The CB900F first appeared in 1980 as Honda’s
latest foray into the ever-increasing naked
muscle bike market. The machine took styling
cues from its bigger brother, the CBX1000,
and used a power plant derived from the company’s
then revolutionary CB750KZ.
The Honda CB900F (also called the 919 in
the U.S. and Hornet in Europe) is a "standard"
or "naked" style motorcycle based on a sport
bike engine but with a more upright seating
position and revised engine and gearing, providing
performance and comfort between a typical
sport bike and a cruiser. It was introduced
in 2000 and its last model year was 2007.
It was replaced by the Honda_CB1000R.
The CB900F is powered by a retuned Honda
CBR900RR engine, developed by Tadao Baba,
one of Honda's Large Project Leaders. The
motor is a transversely mounted, liquid-cooled,
fuel-injected 919 cc (56.1 cu in)
in-line 4-stroke 4-cylinder DOHC engine that
produces around 100 hp (75 kW).
The engine utilizes cast camshafts and pistons
instead of the pricier forged items. For greater
midrange punch, the CB900F's camshaft profiles
are milder and compression is slightly lowered.
Four 36 mm (1.4 in) fuel-injection
throttle bodies take the place of the CBR900RR's
38 mm (1.5 in) carburetors. Redline
happens at a 9,500 rpm and the bike has
a six-speed transmission.
The 901cc 16-valve motor was deemed one of
the smoothest engines available at the time
of its release. It produced a respectable
95bhp at the crank, which was transmitted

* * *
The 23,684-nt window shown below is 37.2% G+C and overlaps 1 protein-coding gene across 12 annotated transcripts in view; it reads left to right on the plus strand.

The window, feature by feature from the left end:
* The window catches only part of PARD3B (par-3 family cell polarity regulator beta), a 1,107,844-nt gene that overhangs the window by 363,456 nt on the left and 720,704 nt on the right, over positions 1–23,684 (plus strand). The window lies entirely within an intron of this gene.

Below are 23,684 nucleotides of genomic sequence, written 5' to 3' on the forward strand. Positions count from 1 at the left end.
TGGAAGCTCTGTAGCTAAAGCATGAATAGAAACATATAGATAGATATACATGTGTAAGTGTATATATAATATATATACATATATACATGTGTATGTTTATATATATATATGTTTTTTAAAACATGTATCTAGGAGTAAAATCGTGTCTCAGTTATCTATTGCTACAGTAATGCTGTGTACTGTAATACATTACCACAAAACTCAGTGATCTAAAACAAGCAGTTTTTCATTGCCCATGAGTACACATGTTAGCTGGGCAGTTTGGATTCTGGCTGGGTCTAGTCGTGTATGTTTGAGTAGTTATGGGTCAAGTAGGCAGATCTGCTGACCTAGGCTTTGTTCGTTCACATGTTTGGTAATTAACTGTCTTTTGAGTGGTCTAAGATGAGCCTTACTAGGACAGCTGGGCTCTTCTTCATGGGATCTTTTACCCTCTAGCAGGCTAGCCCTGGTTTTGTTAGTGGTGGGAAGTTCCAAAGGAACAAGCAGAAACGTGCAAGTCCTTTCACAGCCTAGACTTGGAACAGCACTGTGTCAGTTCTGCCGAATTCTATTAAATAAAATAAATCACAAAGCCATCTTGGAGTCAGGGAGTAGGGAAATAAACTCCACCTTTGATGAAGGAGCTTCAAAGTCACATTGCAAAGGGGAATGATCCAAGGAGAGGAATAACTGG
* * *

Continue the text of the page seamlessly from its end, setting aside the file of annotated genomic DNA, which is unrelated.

through chain final drive via the Honda’s
A steel, square-tube backbone frame supports
the engine as a stressed member. In front,
a cartridge fork (adjustable beginning in
2004) guides the wheel, while a single shock,
adjustable only for preload,(& rebound
dampening beginning in 2004) connects with
the aluminum swingarm and carries the weight
in back. Its brakes are dual-disc in the front
and single-disc in the rear.
Instrumentation consists of an analog speedometer
and tachometer and basic indicator lamps,
incorporated under a tinted window, and a
While the CB900F comes sans centerstand,
one is offered as an accessory for 49-state
models, although it can be fitted to a California
model. The bike's rake is 25°, trail is
98 mm (3.9 in), wheelbase is 1460 mm
(57.5 in), and seat height is 800 mm
(31.5 in). It has a tested dry weight
(minus fuel only) of 455 lb (206 kg)
and a tested wet weight of 485 lb (220 kg).
Air-assisted 39mm front forks and remote-reservoir
shocks were fitted in an attempt to improve
the machine’s handling over its predecessors.
Sadly, the Honda handles no better than most
1980s muscle bikes. The engine is also prone
to premature cam chain wear.
Honda has had a CB900 model since 1980 in
North America and an even earlier CB900F model
in Europe. A 599 cc (36.5 cu in)
carburetted version called the CB600F exists.
The US models can not use the Hornet moniker
due to the name being trademarked by the American.
A 750 and 1100cc version of the CB900 were
also sold by Honda, both of which are increasingly
Price new - £2291
Power – 95bhp @ 9000rpm
Top Speed – 132mph
Weight – 250kg